Mistake #3: Using the wrong inputs for projections. Using financial models before buying a property is half the battle; the other half is testing them. We call it stress testing. For instance, if a DCF model assumes that you can increase rent by 15% if you put in new kitchens, it must also include a depreciation schedule to account for diminishing returns as the kitchen becomes outdated over the next eight-to-ten years—and the costs to renovate those kitchens all over again. Or if it sets rents at a certain price, direct buyers must be able to justify that price based on a range of variables, from competitive rentals in the area to the community’s demographics over time. And when factoring in rising rents, every input must be defensible. For example, 3% instead of 2% will yield very different results.
Over a long period, even a small thing changes a real estate valuation. Understanding the market and using reliable historical data will help make defensible estimates. An objective risk model will account for the fact that forecasts become less certain over time. Shorthand measures like capitalization rates don’t account for that risk. If an investor estimates a 5% cap rate at sale, a commercial building with $1 million in net operating income will be worth $20 million. At a 10% cap rate, the investor will exit with only a $10 million deal. Investors need to understand that they have little control over the exit cap rate. However, they do have control over their ability to drive income. The question investors should ask themselves is “how much net operating income can I create at the lowest spend?”
Mistake #4: Taking cash flow for granted. Bankers are right: They forecast cash flow to make sure they’ll be repaid, and so should investors. The wrong way to look at leverage is to buy a property without enough equity and assume too much debt. It’s a path that leads to a huge risk. Instead of borrowing as much as possible, the right way to capitalize on a rental property is to start with cash flow. “How much cash will this asset produce in years one-through-five? What kind of debt service will that revenue support? What will be its income stream?”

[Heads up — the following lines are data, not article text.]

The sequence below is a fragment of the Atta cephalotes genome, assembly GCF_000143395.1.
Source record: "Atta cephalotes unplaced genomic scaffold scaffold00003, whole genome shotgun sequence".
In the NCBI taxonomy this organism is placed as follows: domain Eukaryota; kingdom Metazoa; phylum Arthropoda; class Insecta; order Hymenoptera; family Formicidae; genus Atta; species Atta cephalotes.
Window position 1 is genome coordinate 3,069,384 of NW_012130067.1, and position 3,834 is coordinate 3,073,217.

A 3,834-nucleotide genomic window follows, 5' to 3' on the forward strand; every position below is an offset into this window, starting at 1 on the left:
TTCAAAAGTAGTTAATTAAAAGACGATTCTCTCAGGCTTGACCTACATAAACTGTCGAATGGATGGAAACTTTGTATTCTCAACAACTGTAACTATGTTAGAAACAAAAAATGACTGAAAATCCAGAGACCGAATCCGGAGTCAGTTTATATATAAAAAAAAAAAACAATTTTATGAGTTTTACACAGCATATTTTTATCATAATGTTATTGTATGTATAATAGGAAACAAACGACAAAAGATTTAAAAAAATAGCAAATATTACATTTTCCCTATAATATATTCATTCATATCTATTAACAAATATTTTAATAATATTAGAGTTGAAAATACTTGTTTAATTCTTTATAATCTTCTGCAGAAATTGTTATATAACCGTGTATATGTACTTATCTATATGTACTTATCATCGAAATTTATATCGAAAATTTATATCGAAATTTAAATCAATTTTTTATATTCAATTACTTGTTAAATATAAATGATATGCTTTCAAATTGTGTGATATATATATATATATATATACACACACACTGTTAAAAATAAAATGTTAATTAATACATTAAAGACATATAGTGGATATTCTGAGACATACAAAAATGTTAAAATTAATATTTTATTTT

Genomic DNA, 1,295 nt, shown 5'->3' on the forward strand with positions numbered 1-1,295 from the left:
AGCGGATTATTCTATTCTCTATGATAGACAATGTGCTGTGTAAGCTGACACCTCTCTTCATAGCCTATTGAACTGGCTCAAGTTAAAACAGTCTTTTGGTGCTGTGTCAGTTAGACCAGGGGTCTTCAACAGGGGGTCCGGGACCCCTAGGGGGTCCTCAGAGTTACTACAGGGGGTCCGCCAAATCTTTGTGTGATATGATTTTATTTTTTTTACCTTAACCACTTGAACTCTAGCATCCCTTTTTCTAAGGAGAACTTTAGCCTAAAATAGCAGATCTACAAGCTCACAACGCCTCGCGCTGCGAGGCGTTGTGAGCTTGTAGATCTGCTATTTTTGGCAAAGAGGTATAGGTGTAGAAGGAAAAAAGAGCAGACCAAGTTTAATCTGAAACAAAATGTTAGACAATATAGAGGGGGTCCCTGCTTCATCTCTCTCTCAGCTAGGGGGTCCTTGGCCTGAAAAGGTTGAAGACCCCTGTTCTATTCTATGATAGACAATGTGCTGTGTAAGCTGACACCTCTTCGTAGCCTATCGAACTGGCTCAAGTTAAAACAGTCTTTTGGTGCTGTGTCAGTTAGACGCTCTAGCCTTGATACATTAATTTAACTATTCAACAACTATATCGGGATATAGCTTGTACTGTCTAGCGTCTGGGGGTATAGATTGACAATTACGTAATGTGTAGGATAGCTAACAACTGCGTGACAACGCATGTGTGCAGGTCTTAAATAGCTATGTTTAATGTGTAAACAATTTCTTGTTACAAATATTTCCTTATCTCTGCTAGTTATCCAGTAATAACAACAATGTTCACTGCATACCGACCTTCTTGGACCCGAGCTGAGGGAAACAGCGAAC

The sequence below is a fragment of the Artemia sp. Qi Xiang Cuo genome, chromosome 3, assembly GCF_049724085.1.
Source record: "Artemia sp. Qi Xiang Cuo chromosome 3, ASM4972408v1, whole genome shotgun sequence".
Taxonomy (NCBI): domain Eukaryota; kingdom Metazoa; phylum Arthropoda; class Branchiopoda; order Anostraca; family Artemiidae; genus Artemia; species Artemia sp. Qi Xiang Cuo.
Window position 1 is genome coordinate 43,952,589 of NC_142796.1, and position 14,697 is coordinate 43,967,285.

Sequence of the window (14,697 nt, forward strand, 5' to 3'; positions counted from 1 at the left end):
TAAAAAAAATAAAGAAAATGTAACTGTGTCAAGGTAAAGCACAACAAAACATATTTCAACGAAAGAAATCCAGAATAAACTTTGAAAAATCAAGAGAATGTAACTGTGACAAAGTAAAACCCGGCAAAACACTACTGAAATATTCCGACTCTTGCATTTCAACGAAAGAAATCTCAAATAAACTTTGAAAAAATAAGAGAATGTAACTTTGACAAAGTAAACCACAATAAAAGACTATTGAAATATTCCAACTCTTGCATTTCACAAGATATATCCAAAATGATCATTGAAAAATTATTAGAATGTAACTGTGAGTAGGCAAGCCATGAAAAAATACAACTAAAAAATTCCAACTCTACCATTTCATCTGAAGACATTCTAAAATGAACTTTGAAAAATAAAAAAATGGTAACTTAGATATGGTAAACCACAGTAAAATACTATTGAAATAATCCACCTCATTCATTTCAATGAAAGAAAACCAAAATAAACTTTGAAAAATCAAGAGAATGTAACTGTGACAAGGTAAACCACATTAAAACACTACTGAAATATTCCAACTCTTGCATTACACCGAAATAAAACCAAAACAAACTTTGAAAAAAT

Having an idea of these numbers is critical. What’s certain when you put debt on a commercial or multifamily property is that you’ll have to pay the debt; what’s not certain is how much cash it will generate. Knowing how much a rental property has produced in the past helps investors develop a defensible plan to maintain or grow that income. Buying great properties will be a mistake if they’re wrong about debt service; more debt raises the risk of losing it all.
Mistake #5: Getting the replacement cost analysis wrong. Rents can only go to a certain point in a market before new product comes in to compete with it. That ceiling exists in every market, and it’s not based on how much a renter will pay but whether that higher rent level will justify new product. Since properties in growing markets are often priced at or near their replacement cost, that makes getting this analysis right critical because new construction floods the market with better product and holds down pricing. Yet at the same time, the developer who is looking to build new product is not just looking at replacement cost, but rather a level that allows them to make at least a 20% margin on their money.
Still, the closer a property’s price is to its replacement cost, the more careful to be about buying that property; the price will impact how much can be spent on improvements. A buyer wouldn’t want to put in a lot of money and have rents become the same price as a new high-rise—they won’t get it. The existing property will be renters’ second choice and command less rent.
A cash flow forecast must consider potential new construction projects and show a property’s rents will be affordable even with improvements. Yet construction costs vary by location and design; high rises are more complex to build—and expensive—than garden apartments. So, every improvement project needs a thorough plan budgeting how much to spend on units, the lobby and amenities. Budgeting multifamily housing right down to the cost of countertops and finishes leaves less room for major miscalculations. However, a killer location could make the cost of a property near or at replacement cost defensible.
My partner and I built a rigorous underwriting process to meet our own goals because we invest our personal funds in every deal we organize. Our due diligence approach to real estate has grown far more data-driven over the years. Taking time to buy in a more disciplined manner eliminates the surprises. In hindsight, the bad choices always seem rushed.